Whether the crisis be personal (a death or accident), interpersonal (a fight between two organizations in the church or between leaders), or administrative (a budget crisis), how the new pastor handles any one or all of them will be keenly noticed. As muscles of the human body are tested by resistance, now the strength or weakness of the pastor becomes tested and observed. There are two keys to successfully maneuvering through this minefield.

Response vs. Reaction

First, it is important for any leader of any organization to know the difference between responding to a stimulus and reacting to one. Then, one must be deliberate in responding to the crisis presented.

Reacting is an automatic and often immediate action. When we touch a hot bowl, we do not have to think about pulling our hand away. We just react. It does not require any thought. It is quick, immediate, automatic, and decisive.

Responding, on the other hand, is a thoughtful and deliberate action. When someone makes a hurtful comment to us, our first reaction may be to sling one back. But often that just escalates the rhetoric and makes things worse. A response measures the words by engaging the brain and thought processes before engaging the mouth.

How many of us, simply as human beings relating to others, have said or done things we wish we had not? Remember that old saying about hindsight being 20/20? But as we mature and learn to monitor ourselves in healthy ways, we find ways to keep ourselves from reacting and saying or doing things we will later regret.

In those first critical years of ministry, as a pastor seeks to establish him or herself, crisis will occur. Someone will die in the parish and the pastor needs to respond appropriately to the crisis and the family. A squabble will break out between the property committee and the youth group over the state of the youth room. The finance committee will sound the alarm that the giving level has dropped off and that bills may not be able to be paid this month. The list of potential crises could go on for some pages here.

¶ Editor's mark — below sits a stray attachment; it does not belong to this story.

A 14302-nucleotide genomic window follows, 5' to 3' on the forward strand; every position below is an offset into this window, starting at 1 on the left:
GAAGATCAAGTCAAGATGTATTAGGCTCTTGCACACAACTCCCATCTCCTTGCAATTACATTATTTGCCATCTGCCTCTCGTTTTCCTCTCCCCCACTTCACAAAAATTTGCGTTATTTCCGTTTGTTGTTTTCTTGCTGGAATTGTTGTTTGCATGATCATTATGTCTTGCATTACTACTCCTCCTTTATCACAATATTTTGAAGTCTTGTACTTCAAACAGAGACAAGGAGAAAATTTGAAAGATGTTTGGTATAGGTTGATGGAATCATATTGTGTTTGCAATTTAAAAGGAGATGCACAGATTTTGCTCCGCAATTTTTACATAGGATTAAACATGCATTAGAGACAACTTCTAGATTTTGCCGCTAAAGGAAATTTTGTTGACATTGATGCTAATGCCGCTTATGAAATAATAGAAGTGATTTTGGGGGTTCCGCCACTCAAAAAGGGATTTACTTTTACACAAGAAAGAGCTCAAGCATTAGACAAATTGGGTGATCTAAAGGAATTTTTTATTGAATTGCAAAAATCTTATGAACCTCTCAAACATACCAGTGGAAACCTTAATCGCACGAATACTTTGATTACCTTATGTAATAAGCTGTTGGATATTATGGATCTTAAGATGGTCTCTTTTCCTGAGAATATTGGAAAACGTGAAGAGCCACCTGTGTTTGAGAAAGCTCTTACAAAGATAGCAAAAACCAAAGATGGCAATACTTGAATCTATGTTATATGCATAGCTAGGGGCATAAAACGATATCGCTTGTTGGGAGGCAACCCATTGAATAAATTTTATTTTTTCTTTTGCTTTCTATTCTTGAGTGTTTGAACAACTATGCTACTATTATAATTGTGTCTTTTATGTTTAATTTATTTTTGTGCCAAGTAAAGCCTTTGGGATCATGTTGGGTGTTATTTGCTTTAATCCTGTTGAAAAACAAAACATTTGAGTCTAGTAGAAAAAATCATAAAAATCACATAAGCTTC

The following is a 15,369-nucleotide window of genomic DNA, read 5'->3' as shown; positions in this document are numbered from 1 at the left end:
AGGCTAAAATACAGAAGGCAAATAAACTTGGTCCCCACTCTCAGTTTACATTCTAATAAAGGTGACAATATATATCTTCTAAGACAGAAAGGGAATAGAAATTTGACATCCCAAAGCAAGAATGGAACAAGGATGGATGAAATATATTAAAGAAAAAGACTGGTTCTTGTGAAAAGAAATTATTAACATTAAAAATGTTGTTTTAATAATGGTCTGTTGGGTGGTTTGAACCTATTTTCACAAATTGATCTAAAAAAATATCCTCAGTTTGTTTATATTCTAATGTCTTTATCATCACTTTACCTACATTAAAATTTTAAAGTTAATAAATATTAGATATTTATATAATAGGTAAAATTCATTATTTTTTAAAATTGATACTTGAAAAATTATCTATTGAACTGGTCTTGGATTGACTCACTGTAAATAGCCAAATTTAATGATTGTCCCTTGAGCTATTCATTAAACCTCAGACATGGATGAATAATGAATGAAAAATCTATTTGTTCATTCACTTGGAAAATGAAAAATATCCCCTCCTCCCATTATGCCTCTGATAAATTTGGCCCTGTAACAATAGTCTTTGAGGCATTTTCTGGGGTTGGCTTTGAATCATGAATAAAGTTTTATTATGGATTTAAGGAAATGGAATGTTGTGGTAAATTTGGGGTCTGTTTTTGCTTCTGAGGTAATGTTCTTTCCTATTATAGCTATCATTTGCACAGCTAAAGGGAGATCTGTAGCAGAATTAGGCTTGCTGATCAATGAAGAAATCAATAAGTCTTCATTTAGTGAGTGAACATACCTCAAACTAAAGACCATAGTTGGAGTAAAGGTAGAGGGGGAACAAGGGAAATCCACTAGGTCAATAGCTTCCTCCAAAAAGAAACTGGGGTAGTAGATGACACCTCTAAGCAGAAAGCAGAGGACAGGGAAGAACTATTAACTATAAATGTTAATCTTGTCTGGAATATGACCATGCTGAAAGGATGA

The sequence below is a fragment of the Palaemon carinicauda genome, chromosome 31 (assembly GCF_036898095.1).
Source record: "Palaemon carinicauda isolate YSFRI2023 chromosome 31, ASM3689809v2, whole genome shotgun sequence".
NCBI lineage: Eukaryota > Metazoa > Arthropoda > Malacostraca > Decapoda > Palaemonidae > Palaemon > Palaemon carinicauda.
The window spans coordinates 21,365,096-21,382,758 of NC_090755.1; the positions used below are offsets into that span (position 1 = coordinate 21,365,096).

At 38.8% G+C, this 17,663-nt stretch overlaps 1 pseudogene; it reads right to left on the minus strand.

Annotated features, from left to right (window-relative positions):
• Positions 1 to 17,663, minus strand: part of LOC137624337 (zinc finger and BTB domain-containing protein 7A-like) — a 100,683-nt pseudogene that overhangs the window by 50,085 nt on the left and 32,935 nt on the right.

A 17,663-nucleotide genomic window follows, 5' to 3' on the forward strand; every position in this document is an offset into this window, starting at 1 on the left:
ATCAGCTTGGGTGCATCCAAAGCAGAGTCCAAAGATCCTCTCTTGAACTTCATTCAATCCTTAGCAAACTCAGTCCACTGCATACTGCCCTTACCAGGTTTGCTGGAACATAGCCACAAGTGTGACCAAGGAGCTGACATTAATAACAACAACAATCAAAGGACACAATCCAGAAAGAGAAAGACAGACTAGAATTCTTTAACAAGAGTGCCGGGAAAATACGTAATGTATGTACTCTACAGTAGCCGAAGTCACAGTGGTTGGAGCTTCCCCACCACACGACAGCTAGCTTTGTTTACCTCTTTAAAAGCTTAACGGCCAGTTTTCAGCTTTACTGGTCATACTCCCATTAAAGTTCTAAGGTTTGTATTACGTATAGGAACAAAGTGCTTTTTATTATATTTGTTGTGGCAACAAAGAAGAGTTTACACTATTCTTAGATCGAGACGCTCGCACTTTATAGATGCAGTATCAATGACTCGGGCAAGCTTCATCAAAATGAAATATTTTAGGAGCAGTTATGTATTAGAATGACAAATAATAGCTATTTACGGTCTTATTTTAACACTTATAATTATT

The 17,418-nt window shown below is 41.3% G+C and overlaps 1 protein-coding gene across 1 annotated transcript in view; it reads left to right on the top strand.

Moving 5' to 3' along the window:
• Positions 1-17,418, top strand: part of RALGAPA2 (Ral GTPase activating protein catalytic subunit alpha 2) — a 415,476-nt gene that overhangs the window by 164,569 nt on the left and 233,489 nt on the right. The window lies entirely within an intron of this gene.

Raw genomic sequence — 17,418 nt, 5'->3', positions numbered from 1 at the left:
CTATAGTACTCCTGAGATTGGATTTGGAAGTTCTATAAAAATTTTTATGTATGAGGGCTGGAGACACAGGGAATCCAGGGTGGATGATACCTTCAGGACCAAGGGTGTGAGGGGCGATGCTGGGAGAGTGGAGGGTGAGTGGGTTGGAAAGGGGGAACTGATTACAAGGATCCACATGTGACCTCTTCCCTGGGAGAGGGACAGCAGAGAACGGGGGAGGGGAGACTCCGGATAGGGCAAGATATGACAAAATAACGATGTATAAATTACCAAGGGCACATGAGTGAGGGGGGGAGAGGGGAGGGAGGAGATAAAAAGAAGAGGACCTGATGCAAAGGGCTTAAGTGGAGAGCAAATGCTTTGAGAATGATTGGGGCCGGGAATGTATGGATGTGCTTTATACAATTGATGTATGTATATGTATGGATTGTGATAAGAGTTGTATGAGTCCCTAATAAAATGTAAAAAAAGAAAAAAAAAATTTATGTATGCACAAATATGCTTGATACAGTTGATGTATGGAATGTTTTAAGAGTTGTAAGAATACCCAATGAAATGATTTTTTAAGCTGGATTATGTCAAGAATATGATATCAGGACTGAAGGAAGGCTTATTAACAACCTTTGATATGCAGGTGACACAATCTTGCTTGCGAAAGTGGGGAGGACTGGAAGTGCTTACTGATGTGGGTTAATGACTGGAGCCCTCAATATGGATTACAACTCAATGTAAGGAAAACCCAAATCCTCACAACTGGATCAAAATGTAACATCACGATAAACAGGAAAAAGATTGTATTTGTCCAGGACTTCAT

It is important for the pastor to be perceived, in the midst of such crises, as a thoughtful, deliberate, calming presence. By responding appropriately to each crisis, the pastor goes a long way toward developing relationships based on trust and respect.

Integrity for the Long Haul

Second, it is equally important for the pastor to act at all times with integrity. Integrity is one of those concepts that is sometimes difficult to explain and nail down. I have always said it is kind of like rhythm: We recognize it more quickly in its absence that in its presence. Integrity has to do with character, trustworthiness, and maturity.

The dictionary defines integrity as: (1) an unimpaired condition: soundness; (2) adherence to a code of moral, artistic, or other values; (3) the quality or state of being complete or undivided. Synonyms for integrity include honesty and unity.

For a pastor who is in it for the long haul, integrity is a critical condition. Will the pastor follow through on what he promised? Is the pastor as good as her word? Did the pastor honor the confidentiality of what was shared in private prayer at a bedside? Do the pastor’s actions match her words? Is there depth to the preaching that lets the congregation know that the pastor believes what is being spoken with sincerity and conviction? Does the pastor look me in the eye as we talk in the narthex? Can the pastor admit when he is wrong?

Without soundness of character, a pastor’s credibility is seriously threatened. I would contend that a pastor who lacks integrity will not have the emotional and psychological maturity to survive over the long haul.

When lack of integrity is exposed, any trust that had been developed between a pastor and a congregation is seriously threatened. And when trust does not exist, the opportunities for future ministry will be limited.

Getting Started on the Right Foot

So, how does a pastor get started on the right foot? Is there any magical formula to follow? Are there are clear guidelines? What are some of the principles about getting started that apply to any potentially long-term pastorate?

Whole books have been written on this single issue, but there are three, maybe four, important principles for a pastor to keep in mind as he or she begins in a relationship with a congregation that may lead to a long-term ministry.

Being Clear about Goals and Priorities